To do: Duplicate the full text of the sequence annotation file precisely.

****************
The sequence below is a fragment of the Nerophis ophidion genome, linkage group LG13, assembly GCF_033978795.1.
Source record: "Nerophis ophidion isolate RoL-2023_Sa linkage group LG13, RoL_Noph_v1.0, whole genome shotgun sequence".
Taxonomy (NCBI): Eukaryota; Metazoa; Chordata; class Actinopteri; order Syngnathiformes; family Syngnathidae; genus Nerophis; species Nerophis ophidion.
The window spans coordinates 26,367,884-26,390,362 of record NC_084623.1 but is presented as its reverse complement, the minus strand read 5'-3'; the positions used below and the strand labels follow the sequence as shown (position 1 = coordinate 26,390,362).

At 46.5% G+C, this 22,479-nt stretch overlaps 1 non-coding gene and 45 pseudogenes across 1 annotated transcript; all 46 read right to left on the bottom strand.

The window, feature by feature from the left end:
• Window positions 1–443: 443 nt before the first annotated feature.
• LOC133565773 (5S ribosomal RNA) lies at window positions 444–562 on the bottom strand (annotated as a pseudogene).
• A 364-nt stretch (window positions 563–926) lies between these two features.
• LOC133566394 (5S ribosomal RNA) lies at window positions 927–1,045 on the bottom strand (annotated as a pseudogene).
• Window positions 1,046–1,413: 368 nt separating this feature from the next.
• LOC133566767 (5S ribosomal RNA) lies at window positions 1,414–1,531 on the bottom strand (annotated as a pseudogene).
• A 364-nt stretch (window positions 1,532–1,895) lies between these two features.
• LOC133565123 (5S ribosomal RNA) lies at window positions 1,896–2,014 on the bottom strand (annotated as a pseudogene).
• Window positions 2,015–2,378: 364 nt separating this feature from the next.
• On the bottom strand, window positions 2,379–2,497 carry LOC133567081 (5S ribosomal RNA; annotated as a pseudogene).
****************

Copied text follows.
The sequence below is a fragment of the Nerophis ophidion genome, linkage group LG13, assembly GCF_033978795.1.
Source record: "Nerophis ophidion isolate RoL-2023_Sa linkage group LG13, RoL_Noph_v1.0, whole genome shotgun sequence".
Taxonomy (NCBI): Eukaryota; Metazoa; Chordata; class Actinopteri; order Syngnathiformes; family Syngnathidae; genus Nerophis; species Nerophis ophidion.
The window spans coordinates 26,367,884-26,390,362 of record NC_084623.1 but is presented as its reverse complement, the minus strand read 5'-3'; the positions used below and the strand labels follow the sequence as shown (position 1 = coordinate 26,390,362).

At 46.5% G+C, this 22,479-nt stretch overlaps 1 non-coding gene and 45 pseudogenes across 1 annotated transcript; all 46 read right to left on the bottom strand.

The window, feature by feature from the left end:
• Window positions 1–443: 443 nt before the first annotated feature.
• LOC133565773 (5S ribosomal RNA) lies at window positions 444–562 on the bottom strand (annotated as a pseudogene).
• A 364-nt stretch (window positions 563–926) lies between these two features.
• LOC133566394 (5S ribosomal RNA) lies at window positions 927–1,045 on the bottom strand (annotated as a pseudogene).
• Window positions 1,046–1,413: 368 nt separating this feature from the next.
• LOC133566767 (5S ribosomal RNA) lies at window positions 1,414–1,531 on the bottom strand (annotated as a pseudogene).
• A 364-nt stretch (window positions 1,532–1,895) lies between these two features.
• LOC133565123 (5S ribosomal RNA) lies at window positions 1,896–2,014 on the bottom strand (annotated as a pseudogene).
• Window positions 2,015–2,378: 364 nt separating this feature from the next.
• On the bottom strand, window positions 2,379–2,497 carry LOC133567081 (5S ribosomal RNA; annotated as a pseudogene).